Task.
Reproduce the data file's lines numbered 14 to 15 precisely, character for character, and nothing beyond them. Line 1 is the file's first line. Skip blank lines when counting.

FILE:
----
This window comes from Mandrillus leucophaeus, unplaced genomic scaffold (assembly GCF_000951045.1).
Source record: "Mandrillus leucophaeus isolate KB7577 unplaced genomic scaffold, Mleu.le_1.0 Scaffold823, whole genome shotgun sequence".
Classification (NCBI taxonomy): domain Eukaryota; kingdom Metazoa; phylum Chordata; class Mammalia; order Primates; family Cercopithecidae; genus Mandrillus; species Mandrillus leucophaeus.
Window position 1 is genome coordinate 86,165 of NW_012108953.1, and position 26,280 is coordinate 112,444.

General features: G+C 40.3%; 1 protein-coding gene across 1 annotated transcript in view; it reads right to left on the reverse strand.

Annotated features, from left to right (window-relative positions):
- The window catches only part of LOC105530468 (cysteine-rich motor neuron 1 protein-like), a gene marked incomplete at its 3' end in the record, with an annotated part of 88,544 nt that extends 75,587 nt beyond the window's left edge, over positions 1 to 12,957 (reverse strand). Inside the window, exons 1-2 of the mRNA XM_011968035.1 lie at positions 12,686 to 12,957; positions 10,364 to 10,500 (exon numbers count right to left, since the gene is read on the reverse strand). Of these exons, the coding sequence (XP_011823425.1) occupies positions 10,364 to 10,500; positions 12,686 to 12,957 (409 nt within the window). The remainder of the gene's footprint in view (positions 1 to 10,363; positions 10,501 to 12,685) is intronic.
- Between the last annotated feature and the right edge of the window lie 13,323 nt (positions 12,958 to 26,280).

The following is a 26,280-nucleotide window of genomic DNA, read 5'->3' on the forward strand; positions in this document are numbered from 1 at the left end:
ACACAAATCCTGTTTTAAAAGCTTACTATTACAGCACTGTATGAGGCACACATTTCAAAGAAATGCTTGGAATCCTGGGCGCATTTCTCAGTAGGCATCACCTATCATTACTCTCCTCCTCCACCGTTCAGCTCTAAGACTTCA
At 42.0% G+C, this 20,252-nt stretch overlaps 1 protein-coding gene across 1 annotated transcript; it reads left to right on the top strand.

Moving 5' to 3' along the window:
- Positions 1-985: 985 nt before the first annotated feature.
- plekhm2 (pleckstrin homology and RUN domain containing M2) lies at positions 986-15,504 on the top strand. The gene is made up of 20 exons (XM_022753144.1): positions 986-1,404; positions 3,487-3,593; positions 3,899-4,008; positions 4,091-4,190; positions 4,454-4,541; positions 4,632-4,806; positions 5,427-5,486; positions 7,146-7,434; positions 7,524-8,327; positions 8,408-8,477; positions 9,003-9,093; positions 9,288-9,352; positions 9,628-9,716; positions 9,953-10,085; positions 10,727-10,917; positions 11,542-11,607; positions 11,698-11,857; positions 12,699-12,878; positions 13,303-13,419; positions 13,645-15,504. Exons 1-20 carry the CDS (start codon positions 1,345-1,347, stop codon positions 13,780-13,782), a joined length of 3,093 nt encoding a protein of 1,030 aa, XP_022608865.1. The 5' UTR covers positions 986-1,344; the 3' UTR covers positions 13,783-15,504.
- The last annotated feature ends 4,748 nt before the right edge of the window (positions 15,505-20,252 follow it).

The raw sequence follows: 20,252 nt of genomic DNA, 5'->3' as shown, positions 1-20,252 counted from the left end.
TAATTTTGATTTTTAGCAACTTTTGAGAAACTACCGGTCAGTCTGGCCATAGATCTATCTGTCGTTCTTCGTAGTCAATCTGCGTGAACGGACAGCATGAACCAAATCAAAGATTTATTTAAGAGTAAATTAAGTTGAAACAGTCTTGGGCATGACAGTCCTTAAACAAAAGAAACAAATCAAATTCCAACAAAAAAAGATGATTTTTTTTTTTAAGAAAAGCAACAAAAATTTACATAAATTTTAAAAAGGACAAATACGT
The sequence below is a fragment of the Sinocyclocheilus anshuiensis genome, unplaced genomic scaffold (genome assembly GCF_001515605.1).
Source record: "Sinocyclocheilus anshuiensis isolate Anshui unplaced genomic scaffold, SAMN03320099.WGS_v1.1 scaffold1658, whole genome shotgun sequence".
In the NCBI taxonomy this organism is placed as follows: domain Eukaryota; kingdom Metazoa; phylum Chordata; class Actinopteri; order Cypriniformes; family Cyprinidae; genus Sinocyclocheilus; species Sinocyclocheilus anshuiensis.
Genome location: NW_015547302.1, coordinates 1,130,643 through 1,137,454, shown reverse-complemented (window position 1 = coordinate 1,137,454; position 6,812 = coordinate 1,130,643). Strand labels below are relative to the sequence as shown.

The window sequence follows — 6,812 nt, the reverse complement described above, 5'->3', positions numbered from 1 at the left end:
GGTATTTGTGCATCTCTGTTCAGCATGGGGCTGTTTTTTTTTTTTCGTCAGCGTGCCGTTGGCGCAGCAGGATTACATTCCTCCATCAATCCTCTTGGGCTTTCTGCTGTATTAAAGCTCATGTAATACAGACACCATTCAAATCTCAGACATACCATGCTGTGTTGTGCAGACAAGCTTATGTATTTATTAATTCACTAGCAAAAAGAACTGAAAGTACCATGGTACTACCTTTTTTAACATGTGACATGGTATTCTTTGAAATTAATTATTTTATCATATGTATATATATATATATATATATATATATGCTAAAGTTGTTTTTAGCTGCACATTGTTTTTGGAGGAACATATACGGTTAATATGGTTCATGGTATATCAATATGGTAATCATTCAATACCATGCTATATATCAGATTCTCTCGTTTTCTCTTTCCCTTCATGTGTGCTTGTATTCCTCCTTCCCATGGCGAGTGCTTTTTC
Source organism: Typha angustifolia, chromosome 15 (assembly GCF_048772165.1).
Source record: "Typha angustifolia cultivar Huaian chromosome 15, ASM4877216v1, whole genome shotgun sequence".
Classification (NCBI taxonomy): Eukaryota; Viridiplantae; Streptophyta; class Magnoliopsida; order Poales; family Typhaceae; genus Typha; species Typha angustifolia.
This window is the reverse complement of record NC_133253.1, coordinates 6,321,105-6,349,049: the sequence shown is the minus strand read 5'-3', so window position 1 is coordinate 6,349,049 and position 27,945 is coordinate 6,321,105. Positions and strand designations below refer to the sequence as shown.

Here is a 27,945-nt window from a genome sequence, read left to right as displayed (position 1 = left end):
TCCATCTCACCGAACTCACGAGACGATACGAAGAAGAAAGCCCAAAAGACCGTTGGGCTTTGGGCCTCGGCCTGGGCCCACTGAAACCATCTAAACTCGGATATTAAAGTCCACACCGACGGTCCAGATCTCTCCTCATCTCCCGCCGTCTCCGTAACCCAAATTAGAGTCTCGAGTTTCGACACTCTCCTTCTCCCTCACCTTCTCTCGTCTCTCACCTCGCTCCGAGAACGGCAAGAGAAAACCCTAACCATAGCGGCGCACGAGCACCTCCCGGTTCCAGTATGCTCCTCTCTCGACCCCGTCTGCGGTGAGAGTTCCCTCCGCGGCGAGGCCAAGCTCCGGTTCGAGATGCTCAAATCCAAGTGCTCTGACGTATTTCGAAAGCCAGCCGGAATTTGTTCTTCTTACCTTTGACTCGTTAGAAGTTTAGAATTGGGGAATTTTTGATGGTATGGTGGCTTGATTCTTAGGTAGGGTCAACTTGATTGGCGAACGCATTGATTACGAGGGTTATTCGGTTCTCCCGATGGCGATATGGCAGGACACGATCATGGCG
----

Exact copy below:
- plekhm2 (pleckstrin homology and RUN domain containing M2) lies at positions 986-15,504 on the top strand. The gene is made up of 20 exons (XM_022753144.1): positions 986-1,404; positions 3,487-3,593; positions 3,899-4,008; positions 4,091-4,190; positions 4,454-4,541; positions 4,632-4,806; positions 5,427-5,486; positions 7,146-7,434; positions 7,524-8,327; positions 8,408-8,477; positions 9,003-9,093; positions 9,288-9,352; positions 9,628-9,716; positions 9,953-10,085; positions 10,727-10,917; positions 11,542-11,607; positions 11,698-11,857; positions 12,699-12,878; positions 13,303-13,419; positions 13,645-15,504. Exons 1-20 carry the CDS (start codon positions 1,345-1,347, stop codon positions 13,780-13,782), a joined length of 3,093 nt encoding a protein of 1,030 aa, XP_022608865.1. The 5' UTR covers positions 986-1,344; the 3' UTR covers positions 13,783-15,504.
- The last annotated feature ends 4,748 nt before the right edge of the window (positions 15,505-20,252 follow it).